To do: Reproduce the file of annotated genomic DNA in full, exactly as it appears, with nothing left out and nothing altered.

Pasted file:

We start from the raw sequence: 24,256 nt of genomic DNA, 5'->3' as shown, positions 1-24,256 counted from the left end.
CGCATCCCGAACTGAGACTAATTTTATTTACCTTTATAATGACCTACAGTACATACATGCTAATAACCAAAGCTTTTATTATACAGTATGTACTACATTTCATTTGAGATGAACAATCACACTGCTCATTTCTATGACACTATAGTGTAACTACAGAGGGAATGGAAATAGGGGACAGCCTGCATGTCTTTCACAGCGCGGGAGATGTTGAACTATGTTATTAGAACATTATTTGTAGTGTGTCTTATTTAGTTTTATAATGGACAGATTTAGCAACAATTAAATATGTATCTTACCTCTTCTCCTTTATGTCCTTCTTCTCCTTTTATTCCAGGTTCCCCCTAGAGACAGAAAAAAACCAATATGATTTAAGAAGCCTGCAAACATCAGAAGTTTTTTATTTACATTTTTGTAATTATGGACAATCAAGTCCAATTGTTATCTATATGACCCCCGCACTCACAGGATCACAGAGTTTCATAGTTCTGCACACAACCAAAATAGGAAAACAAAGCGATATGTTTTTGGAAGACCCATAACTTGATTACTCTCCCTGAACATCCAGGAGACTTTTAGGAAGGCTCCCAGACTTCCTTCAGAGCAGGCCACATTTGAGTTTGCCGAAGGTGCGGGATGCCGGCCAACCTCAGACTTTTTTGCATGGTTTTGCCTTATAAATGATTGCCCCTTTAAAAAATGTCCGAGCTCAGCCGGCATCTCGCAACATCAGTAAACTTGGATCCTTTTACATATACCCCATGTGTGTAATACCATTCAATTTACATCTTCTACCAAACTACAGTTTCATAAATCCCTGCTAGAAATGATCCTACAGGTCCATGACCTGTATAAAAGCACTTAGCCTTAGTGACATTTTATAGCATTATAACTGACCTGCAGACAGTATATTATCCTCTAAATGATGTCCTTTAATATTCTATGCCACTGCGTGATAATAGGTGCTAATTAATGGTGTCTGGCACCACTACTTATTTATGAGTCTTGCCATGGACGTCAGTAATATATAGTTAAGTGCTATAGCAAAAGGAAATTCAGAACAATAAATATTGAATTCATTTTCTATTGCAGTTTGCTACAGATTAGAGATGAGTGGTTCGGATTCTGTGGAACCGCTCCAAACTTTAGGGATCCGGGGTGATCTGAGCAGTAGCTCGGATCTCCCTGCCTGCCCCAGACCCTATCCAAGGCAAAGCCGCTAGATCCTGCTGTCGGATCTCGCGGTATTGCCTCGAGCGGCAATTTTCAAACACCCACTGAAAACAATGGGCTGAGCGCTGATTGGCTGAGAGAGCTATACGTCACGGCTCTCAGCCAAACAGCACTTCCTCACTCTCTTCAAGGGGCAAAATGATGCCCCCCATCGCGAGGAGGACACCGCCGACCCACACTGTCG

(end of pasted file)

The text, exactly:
We start from the raw sequence: 24,256 nt of genomic DNA, 5'->3' as shown, positions 1-24,256 counted from the left end.
CGCATCCCGAACTGAGACTAATTTTATTTACCTTTATAATGACCTACAGTACATACATGCTAATAACCAAAGCTTTTATTATACAGTATGTACTACATTTCATTTGAGATGAACAATCACACTGCTCATTTCTATGACACTATAGTGTAACTACAGAGGGAATGGAAATAGGGGACAGCCTGCATGTCTTTCACAGCGCGGGAGATGTTGAACTATGTTATTAGAACATTATTTGTAGTGTGTCTTATTTAGTTTTATAATGGACAGATTTAGCAACAATTAAATATGTATCTTACCTCTTCTCCTTTATGTCCTTCTTCTCCTTTTATTCCAGGTTCCCCCTAGAGACAGAAAAAAACCAATATGATTTAAGAAGCCTGCAAACATCAGAAGTTTTTTATTTACATTTTTGTAATTATGGACAATCAAGTCCAATTGTTATCTATATGACCCCCGCACTCACAGGATCACAGAGTTTCATAGTTCTGCACACAACCAAAATAGGAAAACAAAGCGATATGTTTTTGGAAGACCCATAACTTGATTACTCTCCCTGAACATCCAGGAGACTTTTAGGAAGGCTCCCAGACTTCCTTCAGAGCAGGCCACATTTGAGTTTGCCGAAGGTGCGGGATGCCGGCCAACCTCAGACTTTTTTGCATGGTTTTGCCTTATAAATGATTGCCCCTTTAAAAAATGTCCGAGCTCAGCCGGCATCTCGCAACATCAGTAAACTTGGATCCTTTTACATATACCCCATGTGTGTAATACCATTCAATTTACATCTTCTACCAAACTACAGTTTCATAAATCCCTGCTAGAAATGATCCTACAGGTCCATGACCTGTATAAAAGCACTTAGCCTTAGTGACATTTTATAGCATTATAACTGACCTGCAGACAGTATATTATCCTCTAAATGATGTCCTTTAATATTCTATGCCACTGCGTGATAATAGGTGCTAATTAATGGTGTCTGGCACCACTACTTATTTATGAGTCTTGCCATGGACGTCAGTAATATATAGTTAAGTGCTATAGCAAAAGGAAATTCAGAACAATAAATATTGAATTCATTTTCTATTGCAGTTTGCTACAGATTAGAGATGAGTGGTTCGGATTCTGTGGAACCGCTCCAAACTTTAGGGATCCGGGGTGATCTGAGCAGTAGCTCGGATCTCCCTGCCTGCCCCAGACCCTATCCAAGGCAAAGCCGCTAGATCCTGCTGTCGGATCTCGCGGTATTGCCTCGAGCGGCAATTTTCAAACACCCACTGAAAACAATGGGCTGAGCGCTGATTGGCTGAGAGAGCTATACGTCACGGCTCTCAGCCAAACAGCACTTCCTCACTCTCTTCAAGGGGCAAAATGATGCCCCCCATCGCGAGGAGGACACCGCCGACCCACACTGTCG